By Elaine Dunn
Quick, which general from Hunan Province, China, is better known than Mao Zedong in the U.S. and not because of his role on the battlefield? Answer: General Tso.
Walk into any of the approximately 50,000 U.S.-based Chinese restaurants or Asian buffets and you’ll come across a dish called General Tso’s chicken (左公雞). This sweet, slightly spicy, deep-fried chicken nugget dish is one of the most ubiquitous – and popular – dishes in America. So was this chicken dish really a favourite of General Tso?
Who is General Tso?
First of all, who is General Tso? General Tso is a real general from the Qing Dynasty. He was born Zuo Zongtang (左宗棠), in pinyin, in 1812 in a small village 50 miles north of Changsha (長沙), the provincial capital of Hunan Province.
In China, he is known for his ruthlessness during the Taiping Rebellion, China’s deadliest civil war, and certainly not for the chicken dish associated with his name!
He was the son of poor peasant farmers. After failing the official court exams seven times, he abandoned his ambitions of becoming a civil servant, instead returning home to farm silkworms and study on his own. When the Taiping Rebellion started in 1850, the governor of Hunan Province brought him in as an advisor. In 1860, he had his own garrison of 5,000 volunteers, which he successfully led in driving the Taiping rebels out of Hunan. In 1864, he and his mentor governor Zeng Guolan ended the rebellion and he was made a viceroy and governor-general of Fujian Province.
His military success continued. He called for a war against the Russian forces in Xinjian in 1878, ending Russian occupation of the border city of Yining (伊寧). With the outbreak of the Sino-French War in 1884, Zuo took on his fourth and last commission, overseeing coastal defense of Fujian. He died of natural causes in 1885 after a truce was signed between the Chinese and the French.
How General Tso’s chicken came to be
Former New York Times reporter Jennifer 8 Lee went on a pilgrimage to trace the origin(s) of this popular American chicken dish. In a November 2013 TED Talk, she debunked many myths about the dish, including:
No one in China, except for maybe the graduates who have studied in the U.S., has heard of General Tso’s chicken, not even the general’s relatives!
The general is known for his military distinction in China, NOT for a chicken dish.
The general, though, did raise chickens; but he actually preferred pigs.
According to Lee in her “The Fortune Cookie Chronicles,” Chinese food in the U.S. was largely shaped in the 1970s by three Chinese chefs and President Richard Nixon. Apparently after Nixon’s historic visit to China in 1972, Americans demanded Chinese food beyond the realm of chop suey, egg fooyoung and chow mein.
The three Chinese classically trained chefs had fled to Taiwan when the Communists took over the mainland. They eventually settled in New York City and opened their own restaurants in the late 1960s and early 1970s.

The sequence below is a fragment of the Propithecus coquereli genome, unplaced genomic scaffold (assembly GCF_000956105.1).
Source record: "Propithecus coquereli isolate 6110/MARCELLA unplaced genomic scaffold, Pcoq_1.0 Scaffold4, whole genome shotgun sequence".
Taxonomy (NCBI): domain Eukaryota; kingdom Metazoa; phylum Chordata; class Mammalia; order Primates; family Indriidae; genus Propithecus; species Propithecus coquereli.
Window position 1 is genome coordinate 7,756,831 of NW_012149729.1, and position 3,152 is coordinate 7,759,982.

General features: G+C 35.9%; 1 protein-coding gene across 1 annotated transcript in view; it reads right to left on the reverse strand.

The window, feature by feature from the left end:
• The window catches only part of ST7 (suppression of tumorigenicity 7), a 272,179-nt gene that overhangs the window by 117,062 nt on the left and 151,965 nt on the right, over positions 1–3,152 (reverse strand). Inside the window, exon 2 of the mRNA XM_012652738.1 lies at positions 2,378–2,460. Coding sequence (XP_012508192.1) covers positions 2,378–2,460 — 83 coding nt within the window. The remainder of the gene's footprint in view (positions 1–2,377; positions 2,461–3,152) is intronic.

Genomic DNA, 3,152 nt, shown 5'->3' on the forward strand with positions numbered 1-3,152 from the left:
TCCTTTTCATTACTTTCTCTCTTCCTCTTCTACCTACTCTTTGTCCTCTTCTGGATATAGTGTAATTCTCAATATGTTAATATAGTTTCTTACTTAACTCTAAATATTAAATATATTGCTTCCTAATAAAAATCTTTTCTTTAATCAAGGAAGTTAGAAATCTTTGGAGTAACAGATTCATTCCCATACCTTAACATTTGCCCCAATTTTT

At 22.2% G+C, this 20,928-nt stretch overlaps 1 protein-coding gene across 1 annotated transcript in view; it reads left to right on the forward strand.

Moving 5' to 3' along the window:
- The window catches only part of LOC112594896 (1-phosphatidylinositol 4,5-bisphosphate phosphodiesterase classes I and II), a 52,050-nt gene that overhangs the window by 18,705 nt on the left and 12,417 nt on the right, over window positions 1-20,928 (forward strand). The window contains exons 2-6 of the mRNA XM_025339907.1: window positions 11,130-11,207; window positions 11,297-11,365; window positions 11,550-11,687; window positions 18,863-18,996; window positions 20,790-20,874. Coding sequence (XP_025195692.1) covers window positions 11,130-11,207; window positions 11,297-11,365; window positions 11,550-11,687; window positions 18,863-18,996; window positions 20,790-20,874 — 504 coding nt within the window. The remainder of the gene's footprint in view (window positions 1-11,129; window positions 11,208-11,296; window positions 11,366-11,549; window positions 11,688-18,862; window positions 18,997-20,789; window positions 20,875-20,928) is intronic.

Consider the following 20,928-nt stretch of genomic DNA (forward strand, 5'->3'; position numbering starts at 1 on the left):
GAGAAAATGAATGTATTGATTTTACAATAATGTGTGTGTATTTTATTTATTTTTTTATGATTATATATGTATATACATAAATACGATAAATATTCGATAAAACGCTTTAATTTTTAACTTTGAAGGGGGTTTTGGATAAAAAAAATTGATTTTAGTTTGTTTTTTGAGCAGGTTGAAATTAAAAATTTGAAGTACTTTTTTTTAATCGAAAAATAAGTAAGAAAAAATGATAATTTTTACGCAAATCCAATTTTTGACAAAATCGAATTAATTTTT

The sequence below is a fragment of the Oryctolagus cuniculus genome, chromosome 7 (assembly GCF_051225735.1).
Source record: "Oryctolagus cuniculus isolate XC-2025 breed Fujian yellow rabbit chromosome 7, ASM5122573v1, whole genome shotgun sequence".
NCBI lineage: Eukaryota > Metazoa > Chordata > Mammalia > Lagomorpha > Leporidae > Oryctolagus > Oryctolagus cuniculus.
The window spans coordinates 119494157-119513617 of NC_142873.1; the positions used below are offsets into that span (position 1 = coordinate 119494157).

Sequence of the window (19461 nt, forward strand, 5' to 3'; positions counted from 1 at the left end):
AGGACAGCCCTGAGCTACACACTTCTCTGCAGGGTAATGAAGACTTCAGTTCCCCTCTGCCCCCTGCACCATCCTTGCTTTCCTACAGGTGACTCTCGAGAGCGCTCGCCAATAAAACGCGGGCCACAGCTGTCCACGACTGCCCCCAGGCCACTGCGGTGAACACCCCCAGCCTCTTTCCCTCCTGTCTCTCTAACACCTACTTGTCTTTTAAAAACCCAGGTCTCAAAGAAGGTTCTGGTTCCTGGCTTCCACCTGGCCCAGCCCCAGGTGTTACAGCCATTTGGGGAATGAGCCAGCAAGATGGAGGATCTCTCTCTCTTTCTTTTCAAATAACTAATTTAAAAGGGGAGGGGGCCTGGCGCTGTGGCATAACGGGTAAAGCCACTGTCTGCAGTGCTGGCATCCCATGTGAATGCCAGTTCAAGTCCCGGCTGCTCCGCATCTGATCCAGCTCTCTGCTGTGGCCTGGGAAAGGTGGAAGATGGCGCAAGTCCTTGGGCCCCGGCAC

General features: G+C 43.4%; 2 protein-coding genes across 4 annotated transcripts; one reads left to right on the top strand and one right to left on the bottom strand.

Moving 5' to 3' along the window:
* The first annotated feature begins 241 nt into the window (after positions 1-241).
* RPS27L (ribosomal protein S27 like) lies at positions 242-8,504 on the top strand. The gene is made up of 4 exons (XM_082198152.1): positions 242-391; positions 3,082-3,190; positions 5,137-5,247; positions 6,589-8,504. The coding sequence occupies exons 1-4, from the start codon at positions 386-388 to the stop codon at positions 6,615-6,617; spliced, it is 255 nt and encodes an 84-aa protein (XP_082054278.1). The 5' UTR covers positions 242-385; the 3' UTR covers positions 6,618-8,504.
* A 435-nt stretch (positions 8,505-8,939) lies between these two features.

Chef Peng Changkuei (彭長貴) used to be the Nationalist (KMT) government’s banquet chef and fled to Taiwan with Generalissimo Chiang Kaishek. His original General Tso’s chicken, created in the late 1950s in Taiwan was prepared without sugar as Hunanese cuisine is usually spicy and not sweet. The Taiwan Peng Yuan’s version consisted of big chunks of chicken drenched in a rich, caramelized sauce, with chili peppers and a sprig of broccoli for decoration. However, the dominant flavor was soy sauce and garlic, not sweetness. In 1973, Peng arrived in New York City to open Peng Yuan on the East Side. Unfortunately, his chicken dish had already been adapted by other chefs who beat him to opening restaurants showcasing Hunan cuisine.
Two other Hunanese chefs in New York adapted Peng’s chicken recipe in the early ‘70s. T. T. Wang and Michael Tong of Shun Lee Palaces and Hunan Restaurant (they claim the latter was the first Hunan restaurant in the U.S.) had visited many Hunan restaurants in Hong Kong and Taiwan before opening their restaurants in New York. Chef Wang crisped Peng’s chicken up and covered it with a sweet and spicy sauce, and named it after another Hunan general, Zeng Guolan, which became General Ching in its anglicized transliteration.
Another chef, David Keh, also visited Peng’s restaurant in Taiwan in search of inspiration for his own NY restaurant. He, too, chose to adapt Peng’s chicken, cutting the pieces differently, and serving it with water chestnuts, black mushrooms, hoisin sauce and vinegar.
In 1974, a local ABC station featured Peng’s restaurant and Chef Peng preparing General Tso’s chicken. After that segment aired, 1,500 people requested the recipe and there was no turning back.
In truth, today’s General Tso’s chicken - the sweet, spicy, crispy version - is actually Wang’s General Ching’s chicken. It appears the name and the recipe have merged since the 1970s.
Lee visited Chef Peng, now in his late 80s and living in Taipei, showed him photos of “his” invention, which he barely recognized. His dish does not include broccoli or scallions, and most certainly is not at all sweet. “He criticized the next picture because the chilies were red instead of black. But that was a minor crime compared to the travesties in some of the other versions he saw … He shook his head when he saw the baby corn and carrots in a version from Dover, N.H.
“As he left, he told me that this was all moming-qimiao (莫名-奇妙). Nonsense.”